"Aren't you going to eat breakfast?" asked Annie.

Her mother shook her head. "No, I've got to burn off the calories."

"The calories from what?"

"From the, the—"

"From the what, mom?"

Her mother shook her head. Silent. Annie felt her hand tighten on the coffee mug. It felt fragile, crushable.

"From the ice cream?"

Her mother nodded, not saying "the ice cream." For some reason Annie had wanted her to say it. Needed her to. And when she didn't, Annie felt the thing going mean inside her, hurt. Denied. She gripped the mug harder.

"Going to get ice cream was just so much fun last night, wasn't it?"

Her mother turned her head but didn't see her, looking instead at the tides of ink risen along her exposed neck.

"What in God's name is that?" she asked, pointing with the greased fin of the spatula. Annie ran her finger along the dotted trace of the treasure map where it rose from her shoulder traversing the blue pool of a sea monster tattooed on the low side of her neck.

"It's a treasure map," she said. She pulled down the collar of her shirt and turned her head to display this region of the map in further detail. "After this it tracks southward, toward my heart."

"Oh my God," said her mother. "You mean you've tattooed…your chest?"

"Some of it."

"Why would you do that to yourself, Annie? For God's sake, what if, what if the dye infects your milk?"

Many women had asked Annie the same question before getting their tattoos, and yet coming from this quarter it infuriated her, the inferior question to a thousand others that she wanted her mother to ask: names and fathers, schools, who might have unburied that treasure in her chest.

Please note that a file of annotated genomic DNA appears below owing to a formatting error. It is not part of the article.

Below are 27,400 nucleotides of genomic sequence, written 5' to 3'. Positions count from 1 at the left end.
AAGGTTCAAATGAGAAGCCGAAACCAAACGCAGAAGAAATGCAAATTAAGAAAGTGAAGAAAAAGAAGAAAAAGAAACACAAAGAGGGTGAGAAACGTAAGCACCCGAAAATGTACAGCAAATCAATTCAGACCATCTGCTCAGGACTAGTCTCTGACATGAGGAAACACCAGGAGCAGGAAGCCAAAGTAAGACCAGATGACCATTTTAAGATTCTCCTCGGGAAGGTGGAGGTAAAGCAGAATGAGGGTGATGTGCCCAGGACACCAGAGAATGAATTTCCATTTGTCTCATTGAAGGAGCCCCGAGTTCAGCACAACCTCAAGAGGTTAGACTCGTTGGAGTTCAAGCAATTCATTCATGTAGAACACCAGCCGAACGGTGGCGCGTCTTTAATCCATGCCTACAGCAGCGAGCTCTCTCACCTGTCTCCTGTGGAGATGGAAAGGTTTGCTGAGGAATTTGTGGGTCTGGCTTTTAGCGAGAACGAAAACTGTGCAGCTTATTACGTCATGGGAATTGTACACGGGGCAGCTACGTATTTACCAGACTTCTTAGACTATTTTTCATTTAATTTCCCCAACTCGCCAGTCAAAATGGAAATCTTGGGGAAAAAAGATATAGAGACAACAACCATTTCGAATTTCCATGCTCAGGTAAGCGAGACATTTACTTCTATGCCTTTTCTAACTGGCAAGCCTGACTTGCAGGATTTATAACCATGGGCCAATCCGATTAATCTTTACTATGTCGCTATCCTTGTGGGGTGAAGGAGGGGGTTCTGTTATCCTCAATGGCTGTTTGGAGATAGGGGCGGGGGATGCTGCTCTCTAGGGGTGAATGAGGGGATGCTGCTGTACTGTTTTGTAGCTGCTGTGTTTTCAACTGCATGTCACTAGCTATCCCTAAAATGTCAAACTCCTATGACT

"Why would you ask me that, mother? Of course it won't infect the milk. Of course I know that. I'm a tattoo artist, for God's sake. I'm the tattoo artist in the city."

Her mother waved the spatula at her. "They didn't call them artists in my day. Just tattooists, plain and simple. No art about it."

"Well maybe your day is over then, mother."

"Maybe you should watch your mouth, little girl. I can't believe someone of your maturity level is going to have a little girl. God help her."

Annie felt the thing inside her kick for the surface and she clamped one hand over her mouth. In the other hand she gathered up her keys, her purse, and in a whelm of spite she grabbed the Cardinal Zin bottle from against the wall.

Her mother put one hand on her hip. "So that's it? You're just running away now?"

The thing burst out of Annie's throat.

"I'm not, mother."

"Not running?"

"I'm not having a little girl, or a little boy, or any baby at all. It was a lie. All of it was a lie."

Annie watched her mother's spirit dwindle, saw it in her face. The dead nerves, the dry constriction of her throat.

"How could you, Annie?"

Annie spat the words: "So you'd love me."

Her cheeks were flushed, her eyes burned. She turned to run back to her car, her city, her studio. Her mother reached for her as she turned and her clawed hand snagged the bottle instead, ripping it from the crook of Annie's arm. It wheeled into the air between them, heavy and leering. Both of them dropped to their knees to catch it, but the bottle fell right between their outstretched hands and burst on the white linoleum at their feet, a deep red hemorrhage of glass and fluid that covered them both. Their feet, their knees, their hands.

Taylor Brown's short fiction has appeared or is forthcoming in CutBank, Thuglit, Plots with Guns, storySouth, Porchlight, The Bacon Review, Pindeldyboz, The Dead Mule, The Liars' League, and The Press 53 Open Awards and Press 53 Spotlight anthologies. The story "Rider" received the 2009 Montana Prize in Fiction. Taylor lives in Wilmington, North Carolina, and my website is